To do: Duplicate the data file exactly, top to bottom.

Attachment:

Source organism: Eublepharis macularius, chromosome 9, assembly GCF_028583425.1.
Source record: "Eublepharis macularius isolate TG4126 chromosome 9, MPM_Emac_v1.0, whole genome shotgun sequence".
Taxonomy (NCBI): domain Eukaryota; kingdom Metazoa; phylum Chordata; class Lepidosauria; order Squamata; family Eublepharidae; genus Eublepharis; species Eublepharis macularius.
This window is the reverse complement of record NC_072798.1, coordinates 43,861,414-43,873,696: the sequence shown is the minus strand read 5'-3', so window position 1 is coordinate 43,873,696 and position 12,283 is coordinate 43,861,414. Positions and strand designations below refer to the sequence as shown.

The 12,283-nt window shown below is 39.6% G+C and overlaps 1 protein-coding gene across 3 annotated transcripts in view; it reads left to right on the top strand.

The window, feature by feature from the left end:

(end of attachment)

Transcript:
Source organism: Eublepharis macularius, chromosome 9, assembly GCF_028583425.1.
Source record: "Eublepharis macularius isolate TG4126 chromosome 9, MPM_Emac_v1.0, whole genome shotgun sequence".
Taxonomy (NCBI): domain Eukaryota; kingdom Metazoa; phylum Chordata; class Lepidosauria; order Squamata; family Eublepharidae; genus Eublepharis; species Eublepharis macularius.
This window is the reverse complement of record NC_072798.1, coordinates 43,861,414-43,873,696: the sequence shown is the minus strand read 5'-3', so window position 1 is coordinate 43,873,696 and position 12,283 is coordinate 43,861,414. Positions and strand designations below refer to the sequence as shown.

The 12,283-nt window shown below is 39.6% G+C and overlaps 1 protein-coding gene across 3 annotated transcripts in view; it reads left to right on the top strand.

The window, feature by feature from the left end: